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Not 'The Big One' but Good Practice
Just nine days after British Columbia's province-wide earthquake drill, some along the west coast have had to put practice into practice.
ShakeOut BC taught the community to drop, cover and hold and that's exactly what they did on Haida Gwaii, during saturday night's 7.7 magnitude earthquake.
"The entire place was shaking and it went on for quite a while, so my kids came running from downstairs, my nanny came running out of her room and I yelled for all of them to get under the tabl, so we all just huddled there until it was over," said Heather Adel, Economic Development Officer on Haida Gwaii.
She said they're used to earthquakes, but not like this. The quake, which struck only 70km SSW of Queen Charlotte City, was also felt in Prince Rupert, Quesnel, and Houston B.C.
On Vancouver Island, the most endangered towns were Port Hardy and Port McNeill on the Island's north coast.
Port Hardy was one of four communities to issue evacuation orders.
"We opened our Emergency Operations Centre and evacuated some of the lower areas, like the marina, Stories Beach and a couple of the reserves in the area," explained Port Hardy's Provincial Emergency Program (PEP) coordinator, Bob Hawkins. "We had the fire trucks going around, advising everybody to move to higher ground."
About 150 people sheltered in the Port Hardy Community Centre until, after high tide at 1 a.m., the Tsunami Warning was downgraded to an advisory and the evacuees were allowed to go home.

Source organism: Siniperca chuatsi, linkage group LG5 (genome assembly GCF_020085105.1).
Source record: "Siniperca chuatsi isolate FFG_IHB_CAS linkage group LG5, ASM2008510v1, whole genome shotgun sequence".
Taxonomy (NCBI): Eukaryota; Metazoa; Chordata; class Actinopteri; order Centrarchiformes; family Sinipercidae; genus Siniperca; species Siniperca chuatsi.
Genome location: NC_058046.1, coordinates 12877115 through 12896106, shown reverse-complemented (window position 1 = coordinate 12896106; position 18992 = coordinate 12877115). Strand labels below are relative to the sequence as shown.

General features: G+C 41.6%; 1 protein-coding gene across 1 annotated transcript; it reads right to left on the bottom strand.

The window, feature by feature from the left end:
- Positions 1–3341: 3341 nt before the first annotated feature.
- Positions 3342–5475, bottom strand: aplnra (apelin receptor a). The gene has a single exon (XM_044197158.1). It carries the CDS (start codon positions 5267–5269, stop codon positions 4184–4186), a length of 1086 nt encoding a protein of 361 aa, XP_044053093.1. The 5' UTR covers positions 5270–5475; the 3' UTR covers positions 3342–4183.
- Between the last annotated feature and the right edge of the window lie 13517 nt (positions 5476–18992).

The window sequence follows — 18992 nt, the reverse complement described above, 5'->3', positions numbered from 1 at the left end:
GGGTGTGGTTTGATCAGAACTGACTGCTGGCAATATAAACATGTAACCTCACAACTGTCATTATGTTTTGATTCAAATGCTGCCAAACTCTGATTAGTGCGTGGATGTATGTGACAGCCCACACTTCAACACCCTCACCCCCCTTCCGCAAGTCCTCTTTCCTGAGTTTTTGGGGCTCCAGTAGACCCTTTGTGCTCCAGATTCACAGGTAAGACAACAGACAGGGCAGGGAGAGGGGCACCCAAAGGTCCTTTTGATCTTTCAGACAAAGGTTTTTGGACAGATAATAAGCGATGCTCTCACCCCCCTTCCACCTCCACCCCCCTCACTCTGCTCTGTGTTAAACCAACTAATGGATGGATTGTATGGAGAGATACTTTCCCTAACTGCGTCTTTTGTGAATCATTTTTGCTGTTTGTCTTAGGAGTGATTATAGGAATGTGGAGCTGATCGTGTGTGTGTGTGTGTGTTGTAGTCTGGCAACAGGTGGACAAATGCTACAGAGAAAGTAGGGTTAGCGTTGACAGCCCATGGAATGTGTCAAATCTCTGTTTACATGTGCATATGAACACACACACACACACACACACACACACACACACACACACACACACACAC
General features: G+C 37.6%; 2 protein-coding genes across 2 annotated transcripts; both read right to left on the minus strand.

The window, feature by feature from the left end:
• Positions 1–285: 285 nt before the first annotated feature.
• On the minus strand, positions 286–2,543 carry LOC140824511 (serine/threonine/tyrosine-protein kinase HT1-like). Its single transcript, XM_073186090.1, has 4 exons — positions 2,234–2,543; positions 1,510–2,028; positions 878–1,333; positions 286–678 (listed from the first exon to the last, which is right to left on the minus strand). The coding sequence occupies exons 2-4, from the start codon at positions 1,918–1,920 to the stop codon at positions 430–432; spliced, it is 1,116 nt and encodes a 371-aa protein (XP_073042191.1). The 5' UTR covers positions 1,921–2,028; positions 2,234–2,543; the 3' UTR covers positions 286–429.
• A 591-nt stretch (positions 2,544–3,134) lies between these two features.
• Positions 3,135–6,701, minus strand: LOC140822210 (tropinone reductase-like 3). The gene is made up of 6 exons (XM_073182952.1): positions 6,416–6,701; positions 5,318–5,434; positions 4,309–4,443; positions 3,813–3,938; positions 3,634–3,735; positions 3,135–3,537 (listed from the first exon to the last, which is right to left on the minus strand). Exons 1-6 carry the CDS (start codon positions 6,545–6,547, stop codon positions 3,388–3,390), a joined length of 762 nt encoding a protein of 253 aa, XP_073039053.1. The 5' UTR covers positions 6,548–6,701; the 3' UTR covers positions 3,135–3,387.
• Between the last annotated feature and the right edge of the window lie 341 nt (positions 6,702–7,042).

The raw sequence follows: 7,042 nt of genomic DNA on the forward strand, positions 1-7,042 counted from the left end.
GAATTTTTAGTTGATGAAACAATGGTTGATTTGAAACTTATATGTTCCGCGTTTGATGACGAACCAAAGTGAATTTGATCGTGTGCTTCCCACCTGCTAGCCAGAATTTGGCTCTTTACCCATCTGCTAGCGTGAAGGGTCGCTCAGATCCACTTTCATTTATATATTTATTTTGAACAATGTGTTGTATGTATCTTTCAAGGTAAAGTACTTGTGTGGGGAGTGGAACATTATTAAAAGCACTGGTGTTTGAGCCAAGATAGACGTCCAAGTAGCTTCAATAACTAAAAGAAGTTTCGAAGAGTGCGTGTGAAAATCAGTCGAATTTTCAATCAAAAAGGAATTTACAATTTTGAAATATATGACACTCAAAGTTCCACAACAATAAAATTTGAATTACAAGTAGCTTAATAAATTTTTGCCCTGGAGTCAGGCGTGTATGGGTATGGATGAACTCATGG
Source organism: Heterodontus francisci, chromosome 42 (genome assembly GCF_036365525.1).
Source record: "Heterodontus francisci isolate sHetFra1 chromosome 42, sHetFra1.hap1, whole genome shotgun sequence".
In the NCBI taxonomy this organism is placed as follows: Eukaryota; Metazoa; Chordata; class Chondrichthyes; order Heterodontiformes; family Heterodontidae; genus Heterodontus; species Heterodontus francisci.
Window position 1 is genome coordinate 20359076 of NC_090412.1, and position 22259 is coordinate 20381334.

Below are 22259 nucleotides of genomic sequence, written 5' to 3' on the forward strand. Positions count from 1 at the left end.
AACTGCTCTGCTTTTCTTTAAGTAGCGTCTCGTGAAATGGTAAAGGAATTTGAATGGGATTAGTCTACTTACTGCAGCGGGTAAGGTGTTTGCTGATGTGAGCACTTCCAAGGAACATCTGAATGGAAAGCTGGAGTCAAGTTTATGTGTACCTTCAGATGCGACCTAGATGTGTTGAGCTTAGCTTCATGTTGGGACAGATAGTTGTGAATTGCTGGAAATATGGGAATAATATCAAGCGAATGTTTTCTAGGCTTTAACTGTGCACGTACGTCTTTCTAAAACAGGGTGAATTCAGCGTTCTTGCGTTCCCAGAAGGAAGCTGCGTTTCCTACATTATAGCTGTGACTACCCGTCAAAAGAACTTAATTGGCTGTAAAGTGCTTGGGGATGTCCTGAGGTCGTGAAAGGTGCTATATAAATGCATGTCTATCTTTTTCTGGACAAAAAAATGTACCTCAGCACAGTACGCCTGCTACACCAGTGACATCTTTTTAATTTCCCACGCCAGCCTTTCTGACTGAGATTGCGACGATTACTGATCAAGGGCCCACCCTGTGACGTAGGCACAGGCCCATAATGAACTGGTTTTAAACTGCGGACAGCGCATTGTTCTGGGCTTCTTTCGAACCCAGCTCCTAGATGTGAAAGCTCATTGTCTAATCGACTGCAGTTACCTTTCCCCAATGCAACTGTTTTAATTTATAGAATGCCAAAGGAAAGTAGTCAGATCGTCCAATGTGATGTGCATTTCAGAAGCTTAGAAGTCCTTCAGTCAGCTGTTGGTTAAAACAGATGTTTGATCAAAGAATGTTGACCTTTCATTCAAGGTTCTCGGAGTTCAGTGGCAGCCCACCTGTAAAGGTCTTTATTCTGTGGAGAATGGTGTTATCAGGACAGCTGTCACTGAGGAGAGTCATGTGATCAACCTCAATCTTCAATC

No tsunami warning or advisory was ever issued for the Comox Valley, Campbell River or the Sunshine Coast, but Comox Valley PEP coordinator Mike Fournier says it was still wise of people in those communities to pay attention.
"It wouldn't take very long, because a tsunami travels at 700 kilometres per hour," Fournier mused, "and sometimes they could be wrong, in saying there shouldn't be much of a wave. People shouldn't take a chance."
A number of small tsunami waves were recorded on the coast; the largest measuring 69cm at Langara Island, at Haida Gwaii's northern tip.
Despite warnings of strong currents and potential waves, there was no noticable tide action in Port Hardy. Still, Hawkins says Saturday night's experience was valuable.
"All of these exercises, drills and events that we have, we learn from and the next one always works a little better," he said, commending the people of Port Hardy. "Thanks for cooperating, and stay tuned!"
Aftershocks measuring 5.8 and 4.8 on the Richter scale have already been recorded. Hawkins says more are possible, and some warnings or evacuation orders could even be re-issued.
While this 7.7 magnitude earthquake was big, it's nothing compared with what is still expected to hit B.C., one day.
"About 700 years ago we had a major earthquake, about a nine on the Richter Scale, that really caused a lot of damage all over the Island," explained Fourner. "They say these things occur every 500 years so we're 200 years overdue. Everyone's hoping it won't happen tomorrow, but it could and that's why we need to be prepared."
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